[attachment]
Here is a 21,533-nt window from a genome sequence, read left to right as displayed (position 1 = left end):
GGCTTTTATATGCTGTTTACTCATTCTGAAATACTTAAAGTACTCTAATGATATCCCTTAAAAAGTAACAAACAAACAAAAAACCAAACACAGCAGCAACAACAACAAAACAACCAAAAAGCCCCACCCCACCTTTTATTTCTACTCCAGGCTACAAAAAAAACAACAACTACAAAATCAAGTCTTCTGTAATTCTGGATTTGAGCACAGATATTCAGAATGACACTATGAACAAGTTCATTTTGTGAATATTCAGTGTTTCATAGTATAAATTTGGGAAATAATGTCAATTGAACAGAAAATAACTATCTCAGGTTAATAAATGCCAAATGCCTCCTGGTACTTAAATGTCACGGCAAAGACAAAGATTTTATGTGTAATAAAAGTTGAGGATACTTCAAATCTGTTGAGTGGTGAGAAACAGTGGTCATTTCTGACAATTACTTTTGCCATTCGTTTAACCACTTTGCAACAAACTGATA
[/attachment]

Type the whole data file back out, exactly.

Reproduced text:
Here is a 21,533-nt window from a genome sequence, read left to right as displayed (position 1 = left end):
GGCTTTTATATGCTGTTTACTCATTCTGAAATACTTAAAGTACTCTAATGATATCCCTTAAAAAGTAACAAACAAACAAAAAACCAAACACAGCAGCAACAACAACAAAACAACCAAAAAGCCCCACCCCACCTTTTATTTCTACTCCAGGCTACAAAAAAAACAACAACTACAAAATCAAGTCTTCTGTAATTCTGGATTTGAGCACAGATATTCAGAATGACACTATGAACAAGTTCATTTTGTGAATATTCAGTGTTTCATAGTATAAATTTGGGAAATAATGTCAATTGAACAGAAAATAACTATCTCAGGTTAATAAATGCCAAATGCCTCCTGGTACTTAAATGTCACGGCAAAGACAAAGATTTTATGTGTAATAAAAGTTGAGGATACTTCAAATCTGTTGAGTGGTGAGAAACAGTGGTCATTTCTGACAATTACTTTTGCCATTCGTTTAACCACTTTGCAACAAACTGATA